As rural drives in most regions of Texas will reveal, prickly pears continue to flourish here. Each spring their red, orange, and yellow flowers paint the rugged landscape. Then, from July to September, the thick-skinned fruit ripens to a deep reddish purple.
During droughts, prickly pear offers last-resort sustenance for cattle and goats. Some say the coyote uses its bushy tail to brush spines from the fruit before eating it. If you want to prepare the fruit yourself, first remove the fuzzy glochids that cover them. Then, peel the fruit, briefly simmer in hot water, puree in a food processor or blender, and strain through a sieve to remove the seeds.
But if you prefer an easier solution, both the sweet fruit and fresh and pickled pads are available spine-free at local markets and online.
You’re also likely to find them at your favorite watering holes and restaurants, where locally minded chefs and mixologists rely on the bright-pink juice to add a vibrant zip to cocktails, condiments, sauces, and desserts.
Prickly Pear Mustard
Steve McHugh, Chef/Owner, Cured, San Antonio
“When making mustards, I like to counteract the heat of the mustard seeds with something sweeter, so prickly pears are perfect,” McHugh says. “This mustard is easily paired with a roasted loin of pork or even grilled lamb chops. I absolutely
love the color of the mustard once it is cooked, and it adds a
nice bright element to the plate.”
2 cups dry white wine
1 cup prickly pear juice
2 shallots, finely chopped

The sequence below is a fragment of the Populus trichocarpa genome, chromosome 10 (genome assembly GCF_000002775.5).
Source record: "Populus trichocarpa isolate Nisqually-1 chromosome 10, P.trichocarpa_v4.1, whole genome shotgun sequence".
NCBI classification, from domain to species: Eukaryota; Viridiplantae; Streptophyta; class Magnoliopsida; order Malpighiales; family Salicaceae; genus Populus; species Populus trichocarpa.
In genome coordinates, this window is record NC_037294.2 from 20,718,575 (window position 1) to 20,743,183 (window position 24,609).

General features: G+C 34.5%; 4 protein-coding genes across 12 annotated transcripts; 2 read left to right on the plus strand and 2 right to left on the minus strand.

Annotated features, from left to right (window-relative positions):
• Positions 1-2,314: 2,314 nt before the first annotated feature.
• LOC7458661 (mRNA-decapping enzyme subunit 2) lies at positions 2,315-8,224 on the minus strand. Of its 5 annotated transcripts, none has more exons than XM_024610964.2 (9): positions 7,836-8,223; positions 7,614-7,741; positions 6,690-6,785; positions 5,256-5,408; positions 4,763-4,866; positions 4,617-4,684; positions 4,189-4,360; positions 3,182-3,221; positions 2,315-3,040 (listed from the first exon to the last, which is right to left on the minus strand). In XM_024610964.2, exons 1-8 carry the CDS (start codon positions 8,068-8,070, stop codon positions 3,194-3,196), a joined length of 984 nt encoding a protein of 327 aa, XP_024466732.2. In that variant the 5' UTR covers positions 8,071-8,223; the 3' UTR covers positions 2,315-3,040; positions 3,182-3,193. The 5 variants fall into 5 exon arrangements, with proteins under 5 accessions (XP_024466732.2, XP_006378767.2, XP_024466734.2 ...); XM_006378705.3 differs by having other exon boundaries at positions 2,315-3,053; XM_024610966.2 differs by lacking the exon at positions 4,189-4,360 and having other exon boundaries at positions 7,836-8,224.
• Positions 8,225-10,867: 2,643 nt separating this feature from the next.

2 tablespoons brown mustard seeds
4 white peppercorns
1 cup Dijon mustard
1 teaspoon mustard powder
Combine the white wine, prickly pear juice, shallots, mustard seeds, and peppercorns in a pot and bring to a boil. Turn the heat down to low and allow mixture to simmer until two cups of liquid remain. Place the mixture into a blender and add the Dijon and mustard powder, and puree until smooth; refrigerate for up to two months.
Circa 1963 at Hotel Indigo, El Paso
Named for its vibrant pink color, the signature cocktail at Circa 1963, a retro-style cocktail lounge in El Paso, combines smoky mezcal with the sweetness of local agave syrup and a combination of lime and prickly pear juices.
Tajin chile salt, for rimming glass
1 ounce mezcal
1 ounce elderflower liqueur
1 ounce agave nectar syrup
1 ounce fresh prickly pear juice
½ ounce lime juice
Lime wedge, for garnish
Moisten an Old-Fashioned glass, coat the rim with the Tajin salt, and add ice. Combine the remaining ingredients in a shaker with a scoop of ice. Shake vigorously, strain the mixture into the glass, garnish with a lime wedge, and serve.
Prickly Pear White Chocolate Truffles
Stephanie Norcio, Pastry chef at Hotel Emma, San Antonio
“The fruity yet sometimes slightly tangy prickly pear balances well with neutral white chocolate,” Norcio explains. “I added a coating of toasted coconut to bring just a little extra crunchy texture that I’m sure will keep you coming back to this recipe.” When it comes to using fresh fruit, Norcio suggests seeking out prickly pears that have a reddish-orange or purple skin. “Those are the sweetest and have the most colorful flesh,” she says.